Mozambique launches legal action over $2bn debt scandal

Former Mozambican finance minister Manuel Chang, seen in a January 8, 2019 court appearance, is fighting extradition to the United States over accusations of money laundering conspiracy, conspiracy to wire fraud and conspiracy for security fraud. Picture: AFP / File / Wikus DE WET

South African courts are expected to say next Tuesday whether former finance minister Manuel Chang will be extradited to the US or Mozambique.

Mozambique has finalised charges against 20 people, including the son of former president Armando Guebuza, in connection with a $2.0 billion debt scandal that crippled the economy, the attorney general said.

“The public prosecution has brought the final charge against the 20 defendants for crimes of corruption, criminal association, blackmail, embezzlement, money laundering, abuse of office or function, falsification of documents, violation of financial management rules,” a statement said late Thursday.

Of the 20 individuals under formal indictment, 10 have been arrested, one of whom was released on bail.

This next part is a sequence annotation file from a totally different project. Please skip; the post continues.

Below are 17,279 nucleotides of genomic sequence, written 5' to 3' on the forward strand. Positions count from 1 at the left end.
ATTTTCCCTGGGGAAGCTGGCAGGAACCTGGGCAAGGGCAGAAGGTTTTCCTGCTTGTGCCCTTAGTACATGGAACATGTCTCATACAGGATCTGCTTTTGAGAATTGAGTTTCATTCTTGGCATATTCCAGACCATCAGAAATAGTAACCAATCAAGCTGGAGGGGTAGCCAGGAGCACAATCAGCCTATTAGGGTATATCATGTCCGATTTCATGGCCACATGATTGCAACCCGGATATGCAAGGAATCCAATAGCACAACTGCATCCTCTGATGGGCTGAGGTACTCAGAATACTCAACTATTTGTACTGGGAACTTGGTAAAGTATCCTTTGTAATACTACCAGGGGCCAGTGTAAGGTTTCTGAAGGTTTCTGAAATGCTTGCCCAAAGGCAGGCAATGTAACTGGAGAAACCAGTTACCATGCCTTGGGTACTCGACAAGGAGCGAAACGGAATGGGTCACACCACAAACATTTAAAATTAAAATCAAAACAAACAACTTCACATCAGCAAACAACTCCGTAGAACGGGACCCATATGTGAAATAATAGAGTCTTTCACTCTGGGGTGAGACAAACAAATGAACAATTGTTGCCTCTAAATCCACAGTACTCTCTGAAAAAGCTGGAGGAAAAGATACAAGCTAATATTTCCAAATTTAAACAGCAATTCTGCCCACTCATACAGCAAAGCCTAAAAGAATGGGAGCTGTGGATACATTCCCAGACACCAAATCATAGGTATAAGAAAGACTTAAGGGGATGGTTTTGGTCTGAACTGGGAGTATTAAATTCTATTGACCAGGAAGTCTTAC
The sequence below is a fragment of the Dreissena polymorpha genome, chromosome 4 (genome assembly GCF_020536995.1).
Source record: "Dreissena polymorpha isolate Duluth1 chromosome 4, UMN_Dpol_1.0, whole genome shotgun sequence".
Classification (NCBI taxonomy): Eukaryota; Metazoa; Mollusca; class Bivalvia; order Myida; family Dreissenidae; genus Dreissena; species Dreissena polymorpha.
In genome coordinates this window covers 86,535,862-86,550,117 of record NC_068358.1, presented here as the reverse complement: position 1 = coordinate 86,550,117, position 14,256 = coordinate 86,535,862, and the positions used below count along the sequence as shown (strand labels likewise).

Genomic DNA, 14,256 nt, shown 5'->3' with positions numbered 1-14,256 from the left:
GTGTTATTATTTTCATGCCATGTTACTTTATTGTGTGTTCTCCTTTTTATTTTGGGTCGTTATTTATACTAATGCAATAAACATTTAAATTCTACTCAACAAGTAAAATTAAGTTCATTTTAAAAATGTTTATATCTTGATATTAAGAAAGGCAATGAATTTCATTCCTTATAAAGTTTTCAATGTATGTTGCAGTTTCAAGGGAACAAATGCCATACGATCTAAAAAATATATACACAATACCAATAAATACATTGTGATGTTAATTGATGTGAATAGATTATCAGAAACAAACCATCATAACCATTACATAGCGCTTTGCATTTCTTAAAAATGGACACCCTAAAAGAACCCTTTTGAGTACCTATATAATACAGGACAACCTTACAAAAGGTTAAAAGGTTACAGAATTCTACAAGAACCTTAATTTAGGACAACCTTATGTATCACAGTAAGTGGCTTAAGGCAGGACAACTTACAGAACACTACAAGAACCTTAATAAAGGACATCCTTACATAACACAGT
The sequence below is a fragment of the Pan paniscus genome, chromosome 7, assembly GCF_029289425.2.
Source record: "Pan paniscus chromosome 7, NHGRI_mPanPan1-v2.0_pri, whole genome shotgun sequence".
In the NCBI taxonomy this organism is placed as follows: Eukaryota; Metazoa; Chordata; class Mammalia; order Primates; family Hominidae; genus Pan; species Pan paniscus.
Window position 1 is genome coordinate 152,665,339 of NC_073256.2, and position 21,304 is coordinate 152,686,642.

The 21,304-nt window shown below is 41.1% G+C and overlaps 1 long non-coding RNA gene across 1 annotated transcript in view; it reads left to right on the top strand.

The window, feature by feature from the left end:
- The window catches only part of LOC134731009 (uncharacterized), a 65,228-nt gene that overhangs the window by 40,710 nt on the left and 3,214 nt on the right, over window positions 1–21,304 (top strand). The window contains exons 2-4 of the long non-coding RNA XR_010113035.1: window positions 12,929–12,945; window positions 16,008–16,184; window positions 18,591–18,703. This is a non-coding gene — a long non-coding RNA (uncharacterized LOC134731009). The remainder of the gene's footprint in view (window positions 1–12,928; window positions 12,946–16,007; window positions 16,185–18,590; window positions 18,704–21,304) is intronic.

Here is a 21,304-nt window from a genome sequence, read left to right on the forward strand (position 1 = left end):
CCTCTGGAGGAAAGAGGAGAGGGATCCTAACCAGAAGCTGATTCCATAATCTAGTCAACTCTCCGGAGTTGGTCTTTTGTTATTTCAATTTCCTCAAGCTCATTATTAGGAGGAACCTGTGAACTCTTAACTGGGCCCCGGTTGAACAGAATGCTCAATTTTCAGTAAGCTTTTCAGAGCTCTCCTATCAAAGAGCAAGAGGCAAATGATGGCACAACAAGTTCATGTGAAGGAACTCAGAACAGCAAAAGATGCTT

Secret loans totalling around $2.0 billion were contracted by the government between 2013 and 2015 to finance a tuna-fishing fleet and a maritime surveillance project.

When it emerged that government had borrowed the money secretly, Mozambique — which relies on foreign aid and is one of the world’s poorest countries — was plunged into its worst financial crisis ever as donors suspended funds.

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Since February at least 10 individuals including Ndambi Guebuza, the son of former president Armando Guebuza, his former private secretary Ines Moiane, and Gregorio Leao, former head of state security, have been detained by authorities for suspected involvement in the affair.

Former finance minister Manuel Chang has been held in South Africa since December at the request of US authorities for allegedly receiving $17 million in kickbacks related to the scandal.

The Guebuza family’s lawyer, Alexandre Chivale, told AFP that continued detention of Ndambi Guebuza and Ines Moiane was unlawful because a four-month period of pre-trial detention without a formal charge had lapsed on 25 July.

“We have already submitted Habeas Corpus application to the Supreme Court for our constituents to be released immediately because their arrest is illegal,” Chivale said.

Mozambique has two other cases pending before a London court against three Credit Suisse employees and two employees of the shipbuilder Privinvest, including Franco-Lebanese chief executive Iskandar Safa.

South African courts are expected to say next Tuesday whether Chang will be extradited to the US or Mozambique.

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